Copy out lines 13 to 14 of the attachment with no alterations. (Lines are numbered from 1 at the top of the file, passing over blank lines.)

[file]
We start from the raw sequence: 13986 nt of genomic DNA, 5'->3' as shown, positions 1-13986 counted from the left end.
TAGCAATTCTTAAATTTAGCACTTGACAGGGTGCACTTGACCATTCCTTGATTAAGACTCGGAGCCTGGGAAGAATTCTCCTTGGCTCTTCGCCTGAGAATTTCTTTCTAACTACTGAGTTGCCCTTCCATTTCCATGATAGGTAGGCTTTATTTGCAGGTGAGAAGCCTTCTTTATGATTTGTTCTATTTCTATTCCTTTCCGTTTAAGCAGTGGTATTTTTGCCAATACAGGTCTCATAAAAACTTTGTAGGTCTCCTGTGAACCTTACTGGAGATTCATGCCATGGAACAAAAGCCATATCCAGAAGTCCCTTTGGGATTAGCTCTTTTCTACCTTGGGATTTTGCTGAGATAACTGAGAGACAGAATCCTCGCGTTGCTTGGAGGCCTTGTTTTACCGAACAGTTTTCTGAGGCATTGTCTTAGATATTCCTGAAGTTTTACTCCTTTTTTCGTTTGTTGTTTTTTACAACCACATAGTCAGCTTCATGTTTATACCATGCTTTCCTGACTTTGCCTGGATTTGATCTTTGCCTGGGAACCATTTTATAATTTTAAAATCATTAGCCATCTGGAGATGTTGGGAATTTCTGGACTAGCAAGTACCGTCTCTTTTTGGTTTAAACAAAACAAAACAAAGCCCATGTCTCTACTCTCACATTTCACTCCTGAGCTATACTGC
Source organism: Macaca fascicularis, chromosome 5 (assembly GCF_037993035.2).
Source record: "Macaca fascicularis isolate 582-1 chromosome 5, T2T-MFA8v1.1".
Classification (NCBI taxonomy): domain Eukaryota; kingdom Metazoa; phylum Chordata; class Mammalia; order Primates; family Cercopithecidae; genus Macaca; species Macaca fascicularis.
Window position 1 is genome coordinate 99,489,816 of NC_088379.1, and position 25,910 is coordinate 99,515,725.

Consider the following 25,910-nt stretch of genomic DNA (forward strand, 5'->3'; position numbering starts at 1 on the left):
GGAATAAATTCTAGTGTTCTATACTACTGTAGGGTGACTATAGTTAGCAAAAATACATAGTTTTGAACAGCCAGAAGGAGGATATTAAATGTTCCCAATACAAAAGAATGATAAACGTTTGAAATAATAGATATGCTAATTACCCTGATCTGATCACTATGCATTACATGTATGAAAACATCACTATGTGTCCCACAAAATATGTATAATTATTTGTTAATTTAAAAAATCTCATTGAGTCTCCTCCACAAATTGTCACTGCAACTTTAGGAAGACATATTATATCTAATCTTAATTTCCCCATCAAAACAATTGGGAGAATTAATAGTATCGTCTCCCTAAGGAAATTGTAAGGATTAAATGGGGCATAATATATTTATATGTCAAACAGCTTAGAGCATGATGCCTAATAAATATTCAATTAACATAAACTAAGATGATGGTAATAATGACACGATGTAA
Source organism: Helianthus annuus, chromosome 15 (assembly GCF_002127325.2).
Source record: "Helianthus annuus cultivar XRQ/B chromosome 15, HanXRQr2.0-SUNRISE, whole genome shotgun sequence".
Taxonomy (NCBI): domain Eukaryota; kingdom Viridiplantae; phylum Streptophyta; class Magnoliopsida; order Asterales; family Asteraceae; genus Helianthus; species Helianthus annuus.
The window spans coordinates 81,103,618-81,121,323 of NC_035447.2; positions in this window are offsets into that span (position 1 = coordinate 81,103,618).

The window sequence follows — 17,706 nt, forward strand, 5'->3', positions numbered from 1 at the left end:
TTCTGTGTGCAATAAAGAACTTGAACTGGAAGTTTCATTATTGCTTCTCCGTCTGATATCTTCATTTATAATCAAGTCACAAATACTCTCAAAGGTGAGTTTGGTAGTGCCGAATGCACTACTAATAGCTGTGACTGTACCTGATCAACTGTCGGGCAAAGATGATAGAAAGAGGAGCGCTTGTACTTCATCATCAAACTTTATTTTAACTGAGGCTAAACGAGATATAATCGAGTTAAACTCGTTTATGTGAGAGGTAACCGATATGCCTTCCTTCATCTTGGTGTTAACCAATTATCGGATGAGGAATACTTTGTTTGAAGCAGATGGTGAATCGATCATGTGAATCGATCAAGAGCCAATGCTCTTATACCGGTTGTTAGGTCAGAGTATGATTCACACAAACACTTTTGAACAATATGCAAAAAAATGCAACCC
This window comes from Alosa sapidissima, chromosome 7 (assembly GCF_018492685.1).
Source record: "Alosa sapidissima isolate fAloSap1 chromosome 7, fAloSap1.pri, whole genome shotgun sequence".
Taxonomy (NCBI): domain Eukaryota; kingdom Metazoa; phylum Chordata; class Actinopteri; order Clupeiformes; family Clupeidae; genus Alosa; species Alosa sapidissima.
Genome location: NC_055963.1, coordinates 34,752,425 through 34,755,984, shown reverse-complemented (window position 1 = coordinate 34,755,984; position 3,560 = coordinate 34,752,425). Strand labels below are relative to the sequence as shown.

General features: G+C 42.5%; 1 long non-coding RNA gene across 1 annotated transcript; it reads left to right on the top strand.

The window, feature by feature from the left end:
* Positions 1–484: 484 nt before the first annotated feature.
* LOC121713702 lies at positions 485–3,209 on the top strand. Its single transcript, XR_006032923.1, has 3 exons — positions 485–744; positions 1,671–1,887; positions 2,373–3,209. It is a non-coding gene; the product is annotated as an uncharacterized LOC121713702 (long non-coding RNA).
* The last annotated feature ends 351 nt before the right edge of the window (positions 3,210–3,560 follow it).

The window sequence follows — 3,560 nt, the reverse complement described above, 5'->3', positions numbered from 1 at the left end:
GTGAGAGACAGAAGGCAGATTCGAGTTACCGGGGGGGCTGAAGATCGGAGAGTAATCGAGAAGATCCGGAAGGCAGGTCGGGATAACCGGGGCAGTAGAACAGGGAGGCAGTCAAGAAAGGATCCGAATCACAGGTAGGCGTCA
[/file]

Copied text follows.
The window sequence follows — 17,706 nt, forward strand, 5'->3', positions numbered from 1 at the left end:
TTCTGTGTGCAATAAAGAACTTGAACTGGAAGTTTCATTATTGCTTCTCCGTCTGATATCTTCATTTATAATCAAGTCACAAATACTCTCAAAGGTGAGTTTGGTAGTGCCGAATGCACTACTAATAGCTGTGACTGTACCTGATCAACTGTCGGGCAAAGATGATAGAAAGAGGAGCGCTTGTACTTCATCATCAAACTTTATTTTAACTGAGGCTAAACGAGATATAATCGAGTTAAACTCGTTTATGTGAGAGGTAACCGATATGCCTTCCTTCATCTTGGTGTTAACCAATTATCGGATGAGGAATACTTTGTTTGAAGCAGATGGTGAATCGATCATGTGAATCGATCAAGAGCCAATGCTCTTATACCGGTTGTTAGGTCAGAGTATGATTCACACAAACACTTTTGAACAATATGCAAAAAAATGCAACCC